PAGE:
The New York-based Human Rights Watch (HRW) on Wednesday blasted Palestinian terrorist organizations for urging Palestinian civilians to protect terrorists whose homes had been targeted by the IDF. "There is no excuse for calling civilians to the scene of a planned attack," said Sarah Leah Whitson, Middle East director at HRW. "Whether or not the home is a legitimate military target, knowingly asking civilians to stand in harm's way is unlawful."
Gaza: Use of human shields continues (Nov. 19)
The statement came in the wake of reports that hundreds of Palestinians rushed to the homes of two terrorists who had been warned by the army to leave their homes before the homes were destroyed. One case involved a commander in the Popular Resistance Committees (PRC), Muhammad El-Barud, who was given 30 minutes to leave his house in the Jabalya refugee camp. A similar warning was reportedly given to Wael Rajab, an alleged Hamas member in Beit Lahiya.
El-Barud summoned friends and relatives to his home to deter the air force from destroying his house. In Beit Lahiya, mosques broadcast a call to neighbors to flock to Rajab's house.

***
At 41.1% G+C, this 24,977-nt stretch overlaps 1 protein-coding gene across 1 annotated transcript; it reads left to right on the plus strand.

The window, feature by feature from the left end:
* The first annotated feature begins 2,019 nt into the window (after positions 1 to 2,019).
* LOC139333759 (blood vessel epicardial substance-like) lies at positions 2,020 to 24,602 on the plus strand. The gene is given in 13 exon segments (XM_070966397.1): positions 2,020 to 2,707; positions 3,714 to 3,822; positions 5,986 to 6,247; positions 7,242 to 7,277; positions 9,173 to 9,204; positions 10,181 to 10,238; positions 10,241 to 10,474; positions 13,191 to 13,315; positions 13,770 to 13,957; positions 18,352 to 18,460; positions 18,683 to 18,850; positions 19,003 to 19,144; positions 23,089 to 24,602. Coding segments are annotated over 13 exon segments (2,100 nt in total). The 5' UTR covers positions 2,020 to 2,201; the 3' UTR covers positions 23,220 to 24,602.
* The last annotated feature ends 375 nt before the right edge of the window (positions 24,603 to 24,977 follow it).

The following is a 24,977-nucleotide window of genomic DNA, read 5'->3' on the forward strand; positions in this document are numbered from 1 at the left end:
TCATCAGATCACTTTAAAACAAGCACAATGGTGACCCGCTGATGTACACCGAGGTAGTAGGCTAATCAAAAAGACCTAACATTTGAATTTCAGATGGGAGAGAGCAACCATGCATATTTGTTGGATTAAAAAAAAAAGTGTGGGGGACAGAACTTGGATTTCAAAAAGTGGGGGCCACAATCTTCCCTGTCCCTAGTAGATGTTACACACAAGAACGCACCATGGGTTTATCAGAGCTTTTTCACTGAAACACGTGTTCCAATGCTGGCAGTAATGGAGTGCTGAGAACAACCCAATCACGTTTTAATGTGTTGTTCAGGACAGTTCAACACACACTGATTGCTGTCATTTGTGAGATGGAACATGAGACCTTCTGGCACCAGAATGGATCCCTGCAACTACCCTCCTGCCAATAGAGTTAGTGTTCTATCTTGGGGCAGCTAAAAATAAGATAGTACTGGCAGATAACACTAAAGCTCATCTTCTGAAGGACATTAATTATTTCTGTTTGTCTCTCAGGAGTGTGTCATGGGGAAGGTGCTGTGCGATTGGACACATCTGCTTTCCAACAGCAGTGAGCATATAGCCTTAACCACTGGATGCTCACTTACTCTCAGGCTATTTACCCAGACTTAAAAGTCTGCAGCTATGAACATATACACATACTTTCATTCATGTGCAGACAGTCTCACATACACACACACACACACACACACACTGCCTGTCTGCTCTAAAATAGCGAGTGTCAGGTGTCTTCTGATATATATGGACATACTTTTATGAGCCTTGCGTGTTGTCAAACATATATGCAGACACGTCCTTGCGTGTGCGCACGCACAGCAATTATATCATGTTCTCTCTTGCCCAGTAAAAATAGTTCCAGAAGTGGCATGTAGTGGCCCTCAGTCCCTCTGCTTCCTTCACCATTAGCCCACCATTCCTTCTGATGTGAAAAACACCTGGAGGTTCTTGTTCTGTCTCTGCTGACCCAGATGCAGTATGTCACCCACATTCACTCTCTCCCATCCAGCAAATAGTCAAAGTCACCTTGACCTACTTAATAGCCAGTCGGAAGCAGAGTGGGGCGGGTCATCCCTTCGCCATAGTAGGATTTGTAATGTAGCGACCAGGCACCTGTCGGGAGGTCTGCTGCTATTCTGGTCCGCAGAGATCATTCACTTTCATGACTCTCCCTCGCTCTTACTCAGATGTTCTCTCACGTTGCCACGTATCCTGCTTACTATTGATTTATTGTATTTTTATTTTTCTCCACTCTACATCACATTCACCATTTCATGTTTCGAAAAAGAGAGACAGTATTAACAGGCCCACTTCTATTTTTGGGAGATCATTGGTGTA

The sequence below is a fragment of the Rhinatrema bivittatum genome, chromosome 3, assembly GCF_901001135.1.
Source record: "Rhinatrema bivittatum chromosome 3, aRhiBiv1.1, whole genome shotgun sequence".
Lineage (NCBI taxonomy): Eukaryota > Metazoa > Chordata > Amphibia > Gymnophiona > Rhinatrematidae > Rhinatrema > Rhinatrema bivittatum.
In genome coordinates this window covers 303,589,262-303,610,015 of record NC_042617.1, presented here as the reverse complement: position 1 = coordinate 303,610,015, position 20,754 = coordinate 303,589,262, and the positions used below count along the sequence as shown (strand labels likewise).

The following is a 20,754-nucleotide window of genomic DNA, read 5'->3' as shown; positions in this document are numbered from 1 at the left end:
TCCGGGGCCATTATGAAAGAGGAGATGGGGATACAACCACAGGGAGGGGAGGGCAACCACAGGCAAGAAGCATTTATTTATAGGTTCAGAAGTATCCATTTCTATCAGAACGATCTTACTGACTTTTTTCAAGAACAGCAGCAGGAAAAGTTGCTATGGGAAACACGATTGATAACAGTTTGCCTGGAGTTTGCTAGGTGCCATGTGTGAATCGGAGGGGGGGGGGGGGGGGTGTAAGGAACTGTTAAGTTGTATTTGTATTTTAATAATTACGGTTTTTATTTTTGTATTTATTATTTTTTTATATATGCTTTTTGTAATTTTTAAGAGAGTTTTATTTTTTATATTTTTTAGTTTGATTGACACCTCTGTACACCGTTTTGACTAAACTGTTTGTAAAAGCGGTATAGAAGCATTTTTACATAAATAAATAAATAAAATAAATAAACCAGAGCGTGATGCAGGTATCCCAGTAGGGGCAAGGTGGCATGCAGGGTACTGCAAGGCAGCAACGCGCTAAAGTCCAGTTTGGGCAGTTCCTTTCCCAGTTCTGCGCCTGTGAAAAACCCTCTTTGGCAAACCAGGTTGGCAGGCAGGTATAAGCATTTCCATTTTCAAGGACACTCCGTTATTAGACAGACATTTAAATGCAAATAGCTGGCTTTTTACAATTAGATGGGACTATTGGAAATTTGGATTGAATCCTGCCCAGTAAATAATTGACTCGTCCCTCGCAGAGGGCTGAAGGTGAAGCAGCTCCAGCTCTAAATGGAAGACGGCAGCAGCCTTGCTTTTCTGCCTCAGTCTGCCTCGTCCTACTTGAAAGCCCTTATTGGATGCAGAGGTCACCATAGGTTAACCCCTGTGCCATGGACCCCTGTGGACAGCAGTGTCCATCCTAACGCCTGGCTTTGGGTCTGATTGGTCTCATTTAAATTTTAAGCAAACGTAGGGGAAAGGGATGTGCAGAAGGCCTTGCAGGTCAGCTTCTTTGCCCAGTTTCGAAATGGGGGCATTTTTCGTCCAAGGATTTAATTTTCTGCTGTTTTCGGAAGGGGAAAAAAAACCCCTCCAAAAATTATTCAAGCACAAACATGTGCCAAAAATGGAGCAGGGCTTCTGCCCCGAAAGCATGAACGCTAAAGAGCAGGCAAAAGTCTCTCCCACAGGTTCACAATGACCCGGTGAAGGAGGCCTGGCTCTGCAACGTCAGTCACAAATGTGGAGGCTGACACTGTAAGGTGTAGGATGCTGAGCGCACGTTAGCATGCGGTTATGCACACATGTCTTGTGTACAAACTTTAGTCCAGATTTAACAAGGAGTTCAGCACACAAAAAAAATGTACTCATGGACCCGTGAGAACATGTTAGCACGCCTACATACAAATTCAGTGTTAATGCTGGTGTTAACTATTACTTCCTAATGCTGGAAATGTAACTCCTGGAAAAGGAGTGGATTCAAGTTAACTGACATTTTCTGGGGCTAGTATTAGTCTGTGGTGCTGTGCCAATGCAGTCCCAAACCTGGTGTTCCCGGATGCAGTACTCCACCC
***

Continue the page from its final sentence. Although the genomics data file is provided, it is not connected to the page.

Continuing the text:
The IDF called off the attacks for fear of causing heavy civilian casualties.
According to HRW, Palestinian officials and leaders praised the tactic. Prime Minister Ismail Haniyeh was quoted as saying, "We are so proud of this national stand. It is the first step towards protecting our homes."
A spokesman for the PRC was quoted as saying, "We call upon all the fighters to reject evacuating their houses, and we urge our people to rush into threatened houses and make human shields."
But HRW said this was wrong.
"Prime Minister Haniyeh and other Palestinian leaders should be renouncing, not embracing, the tactic of encouraging civilians to place themselves at risk." The statement also declared that "it is a war crime to seek to use the presence of civilians to render certain points or areas immune from military operations or to direct the movement of the civilian population or individual civilians in order to attempt to shield military objectives from attack."
Even if the houses were not legitimate military targets, added HRW, it was still a violation of international humanitarian law to call on civilians to protect them.
At the same time, HRW demanded that Israel explain what its military objective was in seeking to destroy the houses.